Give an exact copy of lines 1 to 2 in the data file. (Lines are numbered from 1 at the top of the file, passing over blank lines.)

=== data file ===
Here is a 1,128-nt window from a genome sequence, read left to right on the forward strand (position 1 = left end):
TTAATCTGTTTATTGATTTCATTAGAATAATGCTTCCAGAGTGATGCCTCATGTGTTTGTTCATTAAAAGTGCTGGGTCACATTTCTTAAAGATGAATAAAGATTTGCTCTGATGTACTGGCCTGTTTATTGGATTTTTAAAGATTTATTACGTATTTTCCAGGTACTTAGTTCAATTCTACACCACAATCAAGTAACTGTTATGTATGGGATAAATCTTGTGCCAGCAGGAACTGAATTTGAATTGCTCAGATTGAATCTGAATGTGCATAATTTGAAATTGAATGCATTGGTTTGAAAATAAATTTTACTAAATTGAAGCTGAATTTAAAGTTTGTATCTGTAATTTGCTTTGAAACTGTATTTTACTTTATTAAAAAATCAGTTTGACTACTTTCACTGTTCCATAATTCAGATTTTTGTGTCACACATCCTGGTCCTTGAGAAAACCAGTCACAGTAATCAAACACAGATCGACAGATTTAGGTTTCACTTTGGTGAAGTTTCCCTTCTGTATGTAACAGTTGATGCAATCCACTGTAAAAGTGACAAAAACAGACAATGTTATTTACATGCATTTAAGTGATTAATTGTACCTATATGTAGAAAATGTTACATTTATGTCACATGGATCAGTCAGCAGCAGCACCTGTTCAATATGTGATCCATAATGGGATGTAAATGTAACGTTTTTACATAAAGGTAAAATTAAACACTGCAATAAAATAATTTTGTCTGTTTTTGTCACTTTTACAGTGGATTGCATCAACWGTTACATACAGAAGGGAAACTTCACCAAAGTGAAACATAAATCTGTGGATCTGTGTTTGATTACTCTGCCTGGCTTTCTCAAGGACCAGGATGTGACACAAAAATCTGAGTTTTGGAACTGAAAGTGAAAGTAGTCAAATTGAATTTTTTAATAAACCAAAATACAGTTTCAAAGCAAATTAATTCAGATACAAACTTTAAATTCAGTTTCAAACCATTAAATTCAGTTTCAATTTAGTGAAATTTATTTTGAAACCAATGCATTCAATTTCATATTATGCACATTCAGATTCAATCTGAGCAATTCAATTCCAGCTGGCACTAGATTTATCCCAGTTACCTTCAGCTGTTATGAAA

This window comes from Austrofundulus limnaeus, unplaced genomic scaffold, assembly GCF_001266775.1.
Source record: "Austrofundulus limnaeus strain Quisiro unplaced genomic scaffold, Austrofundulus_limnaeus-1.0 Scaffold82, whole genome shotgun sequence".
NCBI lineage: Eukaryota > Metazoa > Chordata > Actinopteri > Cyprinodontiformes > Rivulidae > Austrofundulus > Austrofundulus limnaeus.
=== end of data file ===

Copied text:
Here is a 1,128-nt window from a genome sequence, read left to right on the forward strand (position 1 = left end):
TTAATCTGTTTATTGATTTCATTAGAATAATGCTTCCAGAGTGATGCCTCATGTGTTTGTTCATTAAAAGTGCTGGGTCACATTTCTTAAAGATGAATAAAGATTTGCTCTGATGTACTGGCCTGTTTATTGGATTTTTAAAGATTTATTACGTATTTTCCAGGTACTTAGTTCAATTCTACACCACAATCAAGTAACTGTTATGTATGGGATAAATCTTGTGCCAGCAGGAACTGAATTTGAATTGCTCAGATTGAATCTGAATGTGCATAATTTGAAATTGAATGCATTGGTTTGAAAATAAATTTTACTAAATTGAAGCTGAATTTAAAGTTTGTATCTGTAATTTGCTTTGAAACTGTATTTTACTTTATTAAAAAATCAGTTTGACTACTTTCACTGTTCCATAATTCAGATTTTTGTGTCACACATCCTGGTCCTTGAGAAAACCAGTCACAGTAATCAAACACAGATCGACAGATTTAGGTTTCACTTTGGTGAAGTTTCCCTTCTGTATGTAACAGTTGATGCAATCCACTGTAAAAGTGACAAAAACAGACAATGTTATTTACATGCATTTAAGTGATTAATTGTACCTATATGTAGAAAATGTTACATTTATGTCACATGGATCAGTCAGCAGCAGCACCTGTTCAATATGTGATCCATAATGGGATGTAAATGTAACGTTTTTACATAAAGGTAAAATTAAACACTGCAATAAAATAATTTTGTCTGTTTTTGTCACTTTTACAGTGGATTGCATCAACWGTTACATACAGAAGGGAAACTTCACCAAAGTGAAACATAAATCTGTGGATCTGTGTTTGATTACTCTGCCTGGCTTTCTCAAGGACCAGGATGTGACACAAAAATCTGAGTTTTGGAACTGAAAGTGAAAGTAGTCAAATTGAATTTTTTAATAAACCAAAATACAGTTTCAAAGCAAATTAATTCAGATACAAACTTTAAATTCAGTTTCAAACCATTAAATTCAGTTTCAATTTAGTGAAATTTATTTTGAAACCAATGCATTCAATTTCATATTATGCACATTCAGATTCAATCTGAGCAATTCAATTCCAGCTGGCACTAGATTTATCCCAGTTACCTTCAGCTGTTATGAAA